On to the wilds of Vancouver Island. Since we are staying at the Blackrock, and arrived in the evening, we had our first dinner at Fetch. The restaurant is lovely. Intimate and perched on the edge of the ridge, with the ocean crashing outside the windows that surround the diners on all sides. Another clean, modern and welcoming space, very much in keeping with the overall hotel aesthetic. Our crab and salmon cake appetizer was beautiful to look at, and a little messy to eat. The salad of fennel, apple and cress was somewhat unwieldy, and the cakes themselves tasted mostly of salt. The kids were very pleased with their fish and chips (surprise!), at $12, a relative deal on this dinner menu. My pistachio-crusted lamb ($38) was outstanding. Perfectly cooked, with a rich little brown jus and a hearty little gratin (a neat one this time) and broccolini. My husband's smoked black cod, on the other hand, was just plain odd. Lemon grass broth, some lentils, a few beets...just a mish mash of flavors in search of harmony. On the plus side, the fish itself was tender and quite tasty. The lemon blueberry tart with ginger ice cream was a winner for dessert.
Brunch at The Pointe at the Wickinnanish Inn was spectacular, as advertised. We were lucky enough to go on a sunny day, and the view and dining room were breathtaking. Food wise, my husband's chorizo fritatta was delicious, as were the kids pancakes and bacon. My breakfast sandwich was not, but I really didn't care. We walked the beach for over an hour afterward, and the whole experience was out of this world. Another expensive outing, but with a big emotional payoff.
Which brings me to our final meal...an utter surprise and a wonderful find in Ucluelet for foodies passing through. We discovered Cyn at Night via Trip Advisor, looking for something other than fancy food and fish and chips. Intrigued by the idea of a BBQ place that also had homemade gnocchi and wild mushroom tarts on the menu, we pulled up to the Cynamoka Coffee House and found the place empty, but with a glowing open sign out front. The super-friendly chef-host and his partner could not have been more welcoming on a rainy Sunday night. After explaining that the coffee house let them use the place in the evenings, and that the menu was entirely his own, we focused on the choices on the folded paper menu. Everything was enticing, and there wasn't a fried piece of halibut or cod to be seen. We ordered the smoked brisket with a coffee/chipotle rub, baby back ribs with a maple BBQ sauce, a cheese platter with hand-formed hot corn tortillas and a juicy, very spicy grilled house-made chorizo link and a mix of local and imported cheese, and the roast pig, tender pieces of pork over a lemony herb chimchuri sauce. The BBQ dishes and the pork came with hot buttered french bread and a fresh potato salad with some kind of lemony dressing. I was sorely tempted by that gnocchi with homemade meatballs and the smoked "bacon" (grilled pork belly), too. If they were open Mondays, we'd definitely be back again tomorrow. As it was, this was a terrific, very tasty and unexpected treat, and a definite winner in our books. Particularly at prices that are so reasonable in comparison to what we've been spending. ($10-18). Hats off to the chef! The locals are very lucky to have this place.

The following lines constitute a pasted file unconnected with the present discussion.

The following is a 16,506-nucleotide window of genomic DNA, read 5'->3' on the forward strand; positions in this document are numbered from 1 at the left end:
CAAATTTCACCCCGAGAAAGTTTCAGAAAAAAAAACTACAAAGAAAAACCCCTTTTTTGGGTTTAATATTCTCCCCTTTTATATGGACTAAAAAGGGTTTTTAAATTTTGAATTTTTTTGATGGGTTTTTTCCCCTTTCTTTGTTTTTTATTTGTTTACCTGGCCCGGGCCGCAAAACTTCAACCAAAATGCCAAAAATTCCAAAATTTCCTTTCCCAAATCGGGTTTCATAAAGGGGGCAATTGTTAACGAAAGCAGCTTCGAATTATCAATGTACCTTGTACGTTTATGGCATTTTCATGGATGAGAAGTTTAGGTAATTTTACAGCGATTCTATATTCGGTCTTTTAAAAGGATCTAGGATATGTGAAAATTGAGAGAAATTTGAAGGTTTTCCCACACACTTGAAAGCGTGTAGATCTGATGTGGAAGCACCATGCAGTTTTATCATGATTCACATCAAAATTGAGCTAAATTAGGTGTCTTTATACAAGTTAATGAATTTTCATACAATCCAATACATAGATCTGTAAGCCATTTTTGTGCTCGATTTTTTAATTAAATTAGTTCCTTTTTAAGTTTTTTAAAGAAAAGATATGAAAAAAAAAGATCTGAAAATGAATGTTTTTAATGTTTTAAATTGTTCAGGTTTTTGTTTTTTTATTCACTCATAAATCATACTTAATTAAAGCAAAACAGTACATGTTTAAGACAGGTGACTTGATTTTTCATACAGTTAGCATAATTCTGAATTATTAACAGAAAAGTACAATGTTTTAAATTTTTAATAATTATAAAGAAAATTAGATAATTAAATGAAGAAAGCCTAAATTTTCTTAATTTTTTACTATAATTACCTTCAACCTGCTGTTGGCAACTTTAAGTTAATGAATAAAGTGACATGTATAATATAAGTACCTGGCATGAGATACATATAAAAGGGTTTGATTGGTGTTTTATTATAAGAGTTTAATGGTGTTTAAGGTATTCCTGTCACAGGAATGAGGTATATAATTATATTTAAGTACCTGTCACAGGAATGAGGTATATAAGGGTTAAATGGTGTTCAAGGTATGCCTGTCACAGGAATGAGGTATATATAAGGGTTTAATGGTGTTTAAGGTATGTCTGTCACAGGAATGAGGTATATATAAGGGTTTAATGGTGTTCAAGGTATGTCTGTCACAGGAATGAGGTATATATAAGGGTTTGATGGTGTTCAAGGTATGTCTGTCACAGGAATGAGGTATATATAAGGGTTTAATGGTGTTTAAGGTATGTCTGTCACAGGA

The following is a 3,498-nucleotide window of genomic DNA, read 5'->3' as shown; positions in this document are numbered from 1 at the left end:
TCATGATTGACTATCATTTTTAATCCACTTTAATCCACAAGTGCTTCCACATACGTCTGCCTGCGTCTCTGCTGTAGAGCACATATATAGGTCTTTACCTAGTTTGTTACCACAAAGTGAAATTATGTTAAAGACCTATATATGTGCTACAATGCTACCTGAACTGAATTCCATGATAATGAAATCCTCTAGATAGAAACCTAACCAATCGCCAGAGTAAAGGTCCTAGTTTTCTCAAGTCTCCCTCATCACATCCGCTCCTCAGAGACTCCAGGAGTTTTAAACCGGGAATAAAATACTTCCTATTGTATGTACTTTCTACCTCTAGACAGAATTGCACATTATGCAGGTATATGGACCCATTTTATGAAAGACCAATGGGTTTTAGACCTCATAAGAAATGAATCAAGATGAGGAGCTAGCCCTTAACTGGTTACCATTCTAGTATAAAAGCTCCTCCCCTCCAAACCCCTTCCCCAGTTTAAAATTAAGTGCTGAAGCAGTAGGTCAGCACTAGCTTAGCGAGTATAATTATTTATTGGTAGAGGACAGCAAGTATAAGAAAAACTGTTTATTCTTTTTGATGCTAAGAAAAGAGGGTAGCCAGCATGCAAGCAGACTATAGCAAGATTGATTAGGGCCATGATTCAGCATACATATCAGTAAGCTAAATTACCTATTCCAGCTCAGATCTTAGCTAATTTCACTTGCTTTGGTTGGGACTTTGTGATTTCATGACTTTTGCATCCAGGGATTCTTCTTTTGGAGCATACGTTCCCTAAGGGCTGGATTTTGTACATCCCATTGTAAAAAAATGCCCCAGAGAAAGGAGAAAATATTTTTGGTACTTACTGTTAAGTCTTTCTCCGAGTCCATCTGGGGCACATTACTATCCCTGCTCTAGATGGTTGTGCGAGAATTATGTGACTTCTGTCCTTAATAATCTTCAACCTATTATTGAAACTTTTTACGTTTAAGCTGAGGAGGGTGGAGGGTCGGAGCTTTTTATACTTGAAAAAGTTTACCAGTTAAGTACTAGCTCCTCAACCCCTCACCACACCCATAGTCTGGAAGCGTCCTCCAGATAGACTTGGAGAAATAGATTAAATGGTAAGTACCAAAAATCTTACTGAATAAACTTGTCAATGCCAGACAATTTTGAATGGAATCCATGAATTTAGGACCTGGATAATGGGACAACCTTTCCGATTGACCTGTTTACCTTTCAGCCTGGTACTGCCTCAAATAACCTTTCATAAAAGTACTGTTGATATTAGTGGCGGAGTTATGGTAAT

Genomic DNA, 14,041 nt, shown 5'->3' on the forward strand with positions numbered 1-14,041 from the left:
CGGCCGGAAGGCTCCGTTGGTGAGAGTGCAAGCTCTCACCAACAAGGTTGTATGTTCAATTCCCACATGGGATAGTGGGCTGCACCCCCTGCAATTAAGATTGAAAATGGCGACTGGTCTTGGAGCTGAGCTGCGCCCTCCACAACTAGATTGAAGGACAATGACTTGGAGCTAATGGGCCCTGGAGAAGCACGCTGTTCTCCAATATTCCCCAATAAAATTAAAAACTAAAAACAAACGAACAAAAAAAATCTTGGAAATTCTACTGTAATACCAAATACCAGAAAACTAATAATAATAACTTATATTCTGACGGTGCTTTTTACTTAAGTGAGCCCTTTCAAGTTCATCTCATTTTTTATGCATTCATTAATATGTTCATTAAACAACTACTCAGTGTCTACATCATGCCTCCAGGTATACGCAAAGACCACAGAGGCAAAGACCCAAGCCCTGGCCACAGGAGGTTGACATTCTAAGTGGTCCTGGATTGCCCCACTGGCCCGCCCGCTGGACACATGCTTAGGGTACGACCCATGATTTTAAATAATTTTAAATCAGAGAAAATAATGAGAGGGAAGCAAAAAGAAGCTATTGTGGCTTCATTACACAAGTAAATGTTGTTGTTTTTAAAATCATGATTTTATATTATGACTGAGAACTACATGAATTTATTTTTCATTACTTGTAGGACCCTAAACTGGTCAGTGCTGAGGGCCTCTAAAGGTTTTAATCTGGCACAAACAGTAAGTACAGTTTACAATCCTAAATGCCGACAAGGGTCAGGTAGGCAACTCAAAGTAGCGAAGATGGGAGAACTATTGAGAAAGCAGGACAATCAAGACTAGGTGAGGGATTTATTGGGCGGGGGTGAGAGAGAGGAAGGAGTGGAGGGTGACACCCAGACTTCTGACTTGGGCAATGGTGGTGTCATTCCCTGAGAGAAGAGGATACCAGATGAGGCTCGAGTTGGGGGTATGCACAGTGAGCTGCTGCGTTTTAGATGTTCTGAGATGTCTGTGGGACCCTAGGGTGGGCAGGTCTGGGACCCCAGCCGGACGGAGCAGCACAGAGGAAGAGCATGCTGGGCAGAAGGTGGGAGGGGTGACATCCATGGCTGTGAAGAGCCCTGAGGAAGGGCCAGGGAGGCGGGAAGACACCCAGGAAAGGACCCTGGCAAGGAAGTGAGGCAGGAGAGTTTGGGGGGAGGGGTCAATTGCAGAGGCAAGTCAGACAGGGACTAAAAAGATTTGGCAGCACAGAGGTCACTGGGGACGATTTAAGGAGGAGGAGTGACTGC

Also worth a stop in Tofino: The Common Loaf Bakery, for the carrot cake. It's amazing. Skip everything else and just have that.
Tomorrow we digest, hike, and look for whales. And perhaps find another new place to enjoy the wonderful food of BC!
that's a whirlwind tour - lots of travel time (not to mention the wait for the pasta - see above ; ) - i like your writing style (your breakfast sand was ok but the beach walk amazing, for eg) ... and will reference your reviews in near future. It is a package, isn't it?
are you from No Cal or So Cal? just asking to understand more of the context. we are very familiar with OC and inland areas as well as the 210 corridor (as i would call it - not sure of local names)
you might find an early grey whale -- heading north from cabo (really)
ps - the whitespot is a local institution at a low-chow level - they have burgers on the ferry (the Legendary burger) - if you're in to burgers - a taste test vs in-n-out? I'd be interested in that review